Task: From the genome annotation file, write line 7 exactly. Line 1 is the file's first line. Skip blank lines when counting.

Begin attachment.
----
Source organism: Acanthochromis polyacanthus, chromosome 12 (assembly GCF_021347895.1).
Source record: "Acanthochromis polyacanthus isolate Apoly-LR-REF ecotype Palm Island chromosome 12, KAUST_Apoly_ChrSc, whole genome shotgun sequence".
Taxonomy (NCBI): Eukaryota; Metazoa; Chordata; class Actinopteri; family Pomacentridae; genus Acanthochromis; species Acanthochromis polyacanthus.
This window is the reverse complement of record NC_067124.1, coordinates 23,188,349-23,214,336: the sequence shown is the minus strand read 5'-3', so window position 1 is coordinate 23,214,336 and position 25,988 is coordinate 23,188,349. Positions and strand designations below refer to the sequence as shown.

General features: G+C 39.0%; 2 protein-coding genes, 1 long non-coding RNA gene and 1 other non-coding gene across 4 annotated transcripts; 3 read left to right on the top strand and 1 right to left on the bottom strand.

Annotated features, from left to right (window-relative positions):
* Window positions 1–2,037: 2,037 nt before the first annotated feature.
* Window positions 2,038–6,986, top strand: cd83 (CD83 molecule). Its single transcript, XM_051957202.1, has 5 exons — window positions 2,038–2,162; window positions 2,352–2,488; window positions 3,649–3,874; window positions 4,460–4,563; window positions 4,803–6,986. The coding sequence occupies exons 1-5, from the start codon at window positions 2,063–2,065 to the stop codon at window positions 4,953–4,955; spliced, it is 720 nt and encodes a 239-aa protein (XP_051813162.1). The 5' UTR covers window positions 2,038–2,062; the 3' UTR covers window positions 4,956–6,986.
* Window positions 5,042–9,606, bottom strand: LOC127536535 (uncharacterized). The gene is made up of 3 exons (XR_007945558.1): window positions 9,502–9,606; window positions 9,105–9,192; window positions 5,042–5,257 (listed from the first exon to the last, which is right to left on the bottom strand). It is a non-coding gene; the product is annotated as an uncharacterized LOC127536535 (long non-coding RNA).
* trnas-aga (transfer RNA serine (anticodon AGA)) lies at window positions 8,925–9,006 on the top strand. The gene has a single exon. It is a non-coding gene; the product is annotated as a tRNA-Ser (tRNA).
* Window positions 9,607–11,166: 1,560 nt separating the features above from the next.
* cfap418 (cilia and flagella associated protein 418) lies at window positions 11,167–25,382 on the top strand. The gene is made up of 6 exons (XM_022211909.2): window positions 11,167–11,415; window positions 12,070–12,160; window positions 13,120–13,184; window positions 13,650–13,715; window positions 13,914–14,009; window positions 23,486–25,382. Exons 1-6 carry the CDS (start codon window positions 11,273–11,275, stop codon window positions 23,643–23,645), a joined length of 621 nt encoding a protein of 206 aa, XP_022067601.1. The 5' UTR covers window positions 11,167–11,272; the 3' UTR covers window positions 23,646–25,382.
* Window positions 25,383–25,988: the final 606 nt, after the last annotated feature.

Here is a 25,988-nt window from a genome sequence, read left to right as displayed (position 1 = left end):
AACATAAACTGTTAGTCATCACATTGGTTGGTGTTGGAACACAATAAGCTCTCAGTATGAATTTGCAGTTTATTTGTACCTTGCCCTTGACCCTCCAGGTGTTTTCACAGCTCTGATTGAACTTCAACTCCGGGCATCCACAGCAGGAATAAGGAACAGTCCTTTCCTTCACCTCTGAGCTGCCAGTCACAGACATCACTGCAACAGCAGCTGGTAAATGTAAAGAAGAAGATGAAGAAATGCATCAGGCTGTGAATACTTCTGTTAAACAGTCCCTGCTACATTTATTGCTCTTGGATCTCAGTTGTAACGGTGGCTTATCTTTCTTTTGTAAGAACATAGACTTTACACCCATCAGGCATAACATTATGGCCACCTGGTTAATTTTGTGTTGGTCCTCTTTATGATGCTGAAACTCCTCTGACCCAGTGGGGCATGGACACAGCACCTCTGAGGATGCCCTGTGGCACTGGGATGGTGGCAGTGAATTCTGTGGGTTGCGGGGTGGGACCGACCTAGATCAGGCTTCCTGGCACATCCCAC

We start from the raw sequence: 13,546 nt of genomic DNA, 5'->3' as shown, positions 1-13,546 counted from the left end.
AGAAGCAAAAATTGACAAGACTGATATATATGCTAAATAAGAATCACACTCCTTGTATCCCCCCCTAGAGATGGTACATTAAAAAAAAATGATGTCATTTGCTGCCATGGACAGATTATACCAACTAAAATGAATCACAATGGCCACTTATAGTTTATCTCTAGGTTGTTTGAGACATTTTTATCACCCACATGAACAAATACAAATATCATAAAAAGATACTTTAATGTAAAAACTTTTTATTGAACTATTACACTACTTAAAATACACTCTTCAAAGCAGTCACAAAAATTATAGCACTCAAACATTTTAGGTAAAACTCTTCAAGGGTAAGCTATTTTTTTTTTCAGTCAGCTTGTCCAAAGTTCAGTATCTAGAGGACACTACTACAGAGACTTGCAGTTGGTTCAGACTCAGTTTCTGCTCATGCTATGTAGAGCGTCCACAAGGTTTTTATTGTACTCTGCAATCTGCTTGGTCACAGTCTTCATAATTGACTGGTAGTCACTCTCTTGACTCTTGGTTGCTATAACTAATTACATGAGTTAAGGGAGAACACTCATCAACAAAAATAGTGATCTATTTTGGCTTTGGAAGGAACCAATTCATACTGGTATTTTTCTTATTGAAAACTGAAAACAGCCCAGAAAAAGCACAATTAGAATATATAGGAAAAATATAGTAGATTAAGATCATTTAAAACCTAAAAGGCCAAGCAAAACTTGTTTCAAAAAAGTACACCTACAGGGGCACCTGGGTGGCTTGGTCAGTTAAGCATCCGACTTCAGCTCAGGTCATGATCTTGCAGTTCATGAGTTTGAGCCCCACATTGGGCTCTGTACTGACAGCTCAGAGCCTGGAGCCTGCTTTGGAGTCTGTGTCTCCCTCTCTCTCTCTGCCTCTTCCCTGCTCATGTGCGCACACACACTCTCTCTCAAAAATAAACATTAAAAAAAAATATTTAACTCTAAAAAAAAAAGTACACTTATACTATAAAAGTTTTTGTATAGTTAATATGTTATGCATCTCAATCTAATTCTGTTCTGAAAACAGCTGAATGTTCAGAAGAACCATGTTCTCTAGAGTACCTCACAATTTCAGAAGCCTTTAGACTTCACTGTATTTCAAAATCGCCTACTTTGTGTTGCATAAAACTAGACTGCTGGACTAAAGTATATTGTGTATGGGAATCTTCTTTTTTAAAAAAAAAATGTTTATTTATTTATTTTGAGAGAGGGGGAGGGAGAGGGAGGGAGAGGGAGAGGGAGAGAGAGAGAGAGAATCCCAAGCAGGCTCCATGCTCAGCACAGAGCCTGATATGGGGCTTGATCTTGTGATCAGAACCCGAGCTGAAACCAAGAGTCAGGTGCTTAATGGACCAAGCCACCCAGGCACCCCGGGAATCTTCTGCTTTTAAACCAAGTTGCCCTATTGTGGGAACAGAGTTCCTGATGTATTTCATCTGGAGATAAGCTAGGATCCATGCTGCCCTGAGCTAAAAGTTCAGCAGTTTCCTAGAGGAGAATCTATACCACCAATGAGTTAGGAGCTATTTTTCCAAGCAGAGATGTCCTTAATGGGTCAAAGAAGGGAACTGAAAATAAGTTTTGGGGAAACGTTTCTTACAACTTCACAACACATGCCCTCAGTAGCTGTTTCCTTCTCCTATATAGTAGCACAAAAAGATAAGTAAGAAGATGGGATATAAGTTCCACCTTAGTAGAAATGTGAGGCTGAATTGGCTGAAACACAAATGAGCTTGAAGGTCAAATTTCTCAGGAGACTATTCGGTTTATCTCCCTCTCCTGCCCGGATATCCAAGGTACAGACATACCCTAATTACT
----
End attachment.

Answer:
* Window positions 1–2,037: 2,037 nt before the first annotated feature.